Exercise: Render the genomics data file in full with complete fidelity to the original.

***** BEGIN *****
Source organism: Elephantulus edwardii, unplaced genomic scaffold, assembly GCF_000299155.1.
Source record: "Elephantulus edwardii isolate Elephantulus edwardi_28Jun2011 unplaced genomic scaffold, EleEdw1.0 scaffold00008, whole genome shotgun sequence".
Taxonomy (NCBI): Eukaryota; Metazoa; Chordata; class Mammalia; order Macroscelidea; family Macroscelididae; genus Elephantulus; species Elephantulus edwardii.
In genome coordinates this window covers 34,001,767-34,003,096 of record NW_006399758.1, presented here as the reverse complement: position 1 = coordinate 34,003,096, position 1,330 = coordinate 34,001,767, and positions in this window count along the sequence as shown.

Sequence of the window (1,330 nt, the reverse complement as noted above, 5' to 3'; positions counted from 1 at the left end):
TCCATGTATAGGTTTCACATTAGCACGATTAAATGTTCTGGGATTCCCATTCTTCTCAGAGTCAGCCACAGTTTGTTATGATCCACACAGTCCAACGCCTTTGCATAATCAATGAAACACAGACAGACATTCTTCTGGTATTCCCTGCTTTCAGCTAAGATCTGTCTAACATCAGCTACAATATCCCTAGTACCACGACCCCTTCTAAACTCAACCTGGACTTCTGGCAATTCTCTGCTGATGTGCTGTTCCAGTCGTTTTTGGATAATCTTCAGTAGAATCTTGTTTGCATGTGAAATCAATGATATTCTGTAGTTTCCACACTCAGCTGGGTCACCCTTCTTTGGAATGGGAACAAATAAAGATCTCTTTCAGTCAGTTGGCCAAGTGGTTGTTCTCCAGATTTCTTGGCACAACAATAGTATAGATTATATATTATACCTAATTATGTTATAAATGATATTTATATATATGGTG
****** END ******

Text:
Source organism: Elephantulus edwardii, unplaced genomic scaffold, assembly GCF_000299155.1.
Source record: "Elephantulus edwardii isolate Elephantulus edwardi_28Jun2011 unplaced genomic scaffold, EleEdw1.0 scaffold00008, whole genome shotgun sequence".
Taxonomy (NCBI): Eukaryota; Metazoa; Chordata; class Mammalia; order Macroscelidea; family Macroscelididae; genus Elephantulus; species Elephantulus edwardii.
In genome coordinates this window covers 34,001,767-34,003,096 of record NW_006399758.1, presented here as the reverse complement: position 1 = coordinate 34,003,096, position 1,330 = coordinate 34,001,767, and positions in this window count along the sequence as shown.

Sequence of the window (1,330 nt, the reverse complement as noted above, 5' to 3'; positions counted from 1 at the left end):
TCCATGTATAGGTTTCACATTAGCACGATTAAATGTTCTGGGATTCCCATTCTTCTCAGAGTCAGCCACAGTTTGTTATGATCCACACAGTCCAACGCCTTTGCATAATCAATGAAACACAGACAGACATTCTTCTGGTATTCCCTGCTTTCAGCTAAGATCTGTCTAACATCAGCTACAATATCCCTAGTACCACGACCCCTTCTAAACTCAACCTGGACTTCTGGCAATTCTCTGCTGATGTGCTGTTCCAGTCGTTTTTGGATAATCTTCAGTAGAATCTTGTTTGCATGTGAAATCAATGATATTCTGTAGTTTCCACACTCAGCTGGGTCACCCTTCTTTGGAATGGGAACAAATAAAGATCTCTTTCAGTCAGTTGGCCAAGTGGTTGTTCTCCAGATTTCTTGGCACAACAATAGTATAGATTATATATTATACCTAATTATGTTATAAATGATATTTATATATATGGTG